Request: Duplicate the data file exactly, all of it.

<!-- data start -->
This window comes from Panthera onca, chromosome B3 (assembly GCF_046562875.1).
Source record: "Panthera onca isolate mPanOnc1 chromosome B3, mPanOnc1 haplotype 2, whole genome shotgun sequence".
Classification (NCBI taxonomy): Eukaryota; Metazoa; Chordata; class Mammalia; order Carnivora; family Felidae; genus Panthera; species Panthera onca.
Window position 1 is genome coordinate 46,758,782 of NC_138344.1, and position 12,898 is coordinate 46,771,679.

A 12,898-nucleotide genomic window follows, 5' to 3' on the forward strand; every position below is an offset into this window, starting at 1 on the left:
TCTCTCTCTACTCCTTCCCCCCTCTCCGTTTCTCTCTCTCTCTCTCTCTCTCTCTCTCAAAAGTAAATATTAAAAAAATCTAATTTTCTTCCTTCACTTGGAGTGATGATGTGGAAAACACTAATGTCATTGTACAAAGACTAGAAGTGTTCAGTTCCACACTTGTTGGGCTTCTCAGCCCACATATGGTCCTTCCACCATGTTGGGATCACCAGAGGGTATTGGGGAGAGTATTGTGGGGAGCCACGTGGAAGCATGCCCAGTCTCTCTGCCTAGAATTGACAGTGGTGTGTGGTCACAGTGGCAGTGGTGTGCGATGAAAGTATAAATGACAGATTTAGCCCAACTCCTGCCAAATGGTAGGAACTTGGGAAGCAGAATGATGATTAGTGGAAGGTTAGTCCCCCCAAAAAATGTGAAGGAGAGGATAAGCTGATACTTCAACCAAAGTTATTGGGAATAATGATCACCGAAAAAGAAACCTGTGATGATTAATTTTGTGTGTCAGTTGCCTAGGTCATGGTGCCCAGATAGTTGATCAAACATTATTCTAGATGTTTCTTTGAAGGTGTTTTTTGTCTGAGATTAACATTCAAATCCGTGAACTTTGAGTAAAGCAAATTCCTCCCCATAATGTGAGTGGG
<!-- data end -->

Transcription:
This window comes from Panthera onca, chromosome B3 (assembly GCF_046562875.1).
Source record: "Panthera onca isolate mPanOnc1 chromosome B3, mPanOnc1 haplotype 2, whole genome shotgun sequence".
Classification (NCBI taxonomy): Eukaryota; Metazoa; Chordata; class Mammalia; order Carnivora; family Felidae; genus Panthera; species Panthera onca.
Window position 1 is genome coordinate 46,758,782 of NC_138344.1, and position 12,898 is coordinate 46,771,679.

A 12,898-nucleotide genomic window follows, 5' to 3' on the forward strand; every position below is an offset into this window, starting at 1 on the left:
TCTCTCTCTACTCCTTCCCCCCTCTCCGTTTCTCTCTCTCTCTCTCTCTCTCTCTCTCAAAAGTAAATATTAAAAAAATCTAATTTTCTTCCTTCACTTGGAGTGATGATGTGGAAAACACTAATGTCATTGTACAAAGACTAGAAGTGTTCAGTTCCACACTTGTTGGGCTTCTCAGCCCACATATGGTCCTTCCACCATGTTGGGATCACCAGAGGGTATTGGGGAGAGTATTGTGGGGAGCCACGTGGAAGCATGCCCAGTCTCTCTGCCTAGAATTGACAGTGGTGTGTGGTCACAGTGGCAGTGGTGTGCGATGAAAGTATAAATGACAGATTTAGCCCAACTCCTGCCAAATGGTAGGAACTTGGGAAGCAGAATGATGATTAGTGGAAGGTTAGTCCCCCCAAAAAATGTGAAGGAGAGGATAAGCTGATACTTCAACCAAAGTTATTGGGAATAATGATCACCGAAAAAGAAACCTGTGATGATTAATTTTGTGTGTCAGTTGCCTAGGTCATGGTGCCCAGATAGTTGATCAAACATTATTCTAGATGTTTCTTTGAAGGTGTTTTTTGTCTGAGATTAACATTCAAATCCGTGAACTTTGAGTAAAGCAAATTCCTCCCCATAATGTGAGTGGG